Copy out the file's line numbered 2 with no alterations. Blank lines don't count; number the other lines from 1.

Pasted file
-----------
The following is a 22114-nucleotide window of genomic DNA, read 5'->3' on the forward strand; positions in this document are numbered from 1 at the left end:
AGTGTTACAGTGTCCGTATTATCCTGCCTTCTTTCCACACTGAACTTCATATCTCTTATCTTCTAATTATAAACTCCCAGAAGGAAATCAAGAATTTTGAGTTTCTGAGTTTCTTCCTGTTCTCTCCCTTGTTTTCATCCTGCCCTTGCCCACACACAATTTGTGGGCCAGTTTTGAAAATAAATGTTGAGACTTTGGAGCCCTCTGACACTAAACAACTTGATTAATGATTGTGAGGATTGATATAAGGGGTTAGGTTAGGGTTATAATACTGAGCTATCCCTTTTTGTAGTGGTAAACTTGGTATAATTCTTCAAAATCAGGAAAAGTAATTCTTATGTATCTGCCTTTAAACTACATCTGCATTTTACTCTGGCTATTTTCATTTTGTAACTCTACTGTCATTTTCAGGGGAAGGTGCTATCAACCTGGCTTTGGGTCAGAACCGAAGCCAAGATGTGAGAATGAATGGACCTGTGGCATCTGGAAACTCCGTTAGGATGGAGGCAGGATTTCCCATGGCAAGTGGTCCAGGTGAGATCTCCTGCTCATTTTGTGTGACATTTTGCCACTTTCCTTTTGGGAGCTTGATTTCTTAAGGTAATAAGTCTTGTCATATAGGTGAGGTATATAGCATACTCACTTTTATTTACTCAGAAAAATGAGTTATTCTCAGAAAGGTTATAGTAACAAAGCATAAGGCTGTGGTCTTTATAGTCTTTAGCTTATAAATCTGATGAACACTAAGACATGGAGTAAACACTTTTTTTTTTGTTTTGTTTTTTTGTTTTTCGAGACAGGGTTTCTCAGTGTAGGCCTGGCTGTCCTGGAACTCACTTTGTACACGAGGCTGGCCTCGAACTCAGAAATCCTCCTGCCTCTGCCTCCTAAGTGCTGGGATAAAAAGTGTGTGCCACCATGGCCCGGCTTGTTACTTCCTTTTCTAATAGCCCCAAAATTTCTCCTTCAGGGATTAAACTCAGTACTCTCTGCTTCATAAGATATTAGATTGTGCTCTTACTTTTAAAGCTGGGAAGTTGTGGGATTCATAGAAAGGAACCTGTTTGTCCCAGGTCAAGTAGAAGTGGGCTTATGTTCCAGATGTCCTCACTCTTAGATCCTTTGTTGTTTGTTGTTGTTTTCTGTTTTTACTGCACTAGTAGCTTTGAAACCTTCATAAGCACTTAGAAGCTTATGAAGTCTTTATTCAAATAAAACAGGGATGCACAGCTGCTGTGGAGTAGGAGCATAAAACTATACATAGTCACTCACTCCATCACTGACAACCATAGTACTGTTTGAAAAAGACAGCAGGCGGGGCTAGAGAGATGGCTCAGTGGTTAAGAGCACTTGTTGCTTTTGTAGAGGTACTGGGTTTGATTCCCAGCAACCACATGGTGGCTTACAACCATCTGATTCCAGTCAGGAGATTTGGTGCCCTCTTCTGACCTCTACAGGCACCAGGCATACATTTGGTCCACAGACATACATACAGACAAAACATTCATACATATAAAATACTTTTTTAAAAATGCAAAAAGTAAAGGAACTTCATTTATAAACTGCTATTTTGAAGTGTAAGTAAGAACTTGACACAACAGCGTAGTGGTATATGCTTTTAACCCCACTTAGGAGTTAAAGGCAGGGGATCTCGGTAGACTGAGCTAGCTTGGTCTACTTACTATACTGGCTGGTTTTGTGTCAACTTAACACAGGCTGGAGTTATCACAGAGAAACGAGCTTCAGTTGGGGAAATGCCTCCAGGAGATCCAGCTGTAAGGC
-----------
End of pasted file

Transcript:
AGTGTTACAGTGTCCGTATTATCCTGCCTTCTTTCCACACTGAACTTCATATCTCTTATCTTCTAATTATAAACTCCCAGAAGGAAATCAAGAATTTTGAGTTTCTGAGTTTCTTCCTGTTCTCTCCCTTGTTTTCATCCTGCCCTTGCCCACACACAATTTGTGGGCCAGTTTTGAAAATAAATGTTGAGACTTTGGAGCCCTCTGACACTAAACAACTTGATTAATGATTGTGAGGATTGATATAAGGGGTTAGGTTAGGGTTATAATACTGAGCTATCCCTTTTTGTAGTGGTAAACTTGGTATAATTCTTCAAAATCAGGAAAAGTAATTCTTATGTATCTGCCTTTAAACTACATCTGCATTTTACTCTGGCTATTTTCATTTTGTAACTCTACTGTCATTTTCAGGGGAAGGTGCTATCAACCTGGCTTTGGGTCAGAACCGAAGCCAAGATGTGAGAATGAATGGACCTGTGGCATCTGGAAACTCCGTTAGGATGGAGGCAGGATTTCCCATGGCAAGTGGTCCAGGTGAGATCTCCTGCTCATTTTGTGTGACATTTTGCCACTTTCCTTTTGGGAGCTTGATTTCTTAAGGTAATAAGTCTTGTCATATAGGTGAGGTATATAGCATACTCACTTTTATTTACTCAGAAAAATGAGTTATTCTCAGAAAGGTTATAGTAACAAAGCATAAGGCTGTGGTCTTTATAGTCTTTAGCTTATAAATCTGATGAACACTAAGACATGGAGTAAACACTTTTTTTTTTGTTTTGTTTTTTTGTTTTTCGAGACAGGGTTTCTCAGTGTAGGCCTGGCTGTCCTGGAACTCACTTTGTACACGAGGCTGGCCTCGAACTCAGAAATCCTCCTGCCTCTGCCTCCTAAGTGCTGGGATAAAAAGTGTGTGCCACCATGGCCCGGCTTGTTACTTCCTTTTCTAATAGCCCCAAAATTTCTCCTTCAGGGATTAAACTCAGTACTCTCTGCTTCATAAGATATTAGATTGTGCTCTTACTTTTAAAGCTGGGAAGTTGTGGGATTCATAGAAAGGAACCTGTTTGTCCCAGGTCAAGTAGAAGTGGGCTTATGTTCCAGATGTCCTCACTCTTAGATCCTTTGTTGTTTGTTGTTGTTTTCTGTTTTTACTGCACTAGTAGCTTTGAAACCTTCATAAGCACTTAGAAGCTTATGAAGTCTTTATTCAAATAAAACAGGGATGCACAGCTGCTGTGGAGTAGGAGCATAAAACTATACATAGTCACTCACTCCATCACTGACAACCATAGTACTGTTTGAAAAAGACAGCAGGCGGGGCTAGAGAGATGGCTCAGTGGTTAAGAGCACTTGTTGCTTTTGTAGAGGTACTGGGTTTGATTCCCAGCAACCACATGGTGGCTTACAACCATCTGATTCCAGTCAGGAGATTTGGTGCCCTCTTCTGACCTCTACAGGCACCAGGCATACATTTGGTCCACAGACATACATACAGACAAAACATTCATACATATAAAATACTTTTTTAAAAATGCAAAAAGTAAAGGAACTTCATTTATAAACTGCTATTTTGAAGTGTAAGTAAGAACTTGACACAACAGCGTAGTGGTATATGCTTTTAACCCCACTTAGGAGTTAAAGGCAGGGGATCTCGGTAGACTGAGCTAGCTTGGTCTACTTACTATACTGGCTGGTTTTGTGTCAACTTAACACAGGCTGGAGTTATCACAGAGAAACGAGCTTCAGTTGGGGAAATGCCTCCAGGAGATCCAGCTGTAAGGC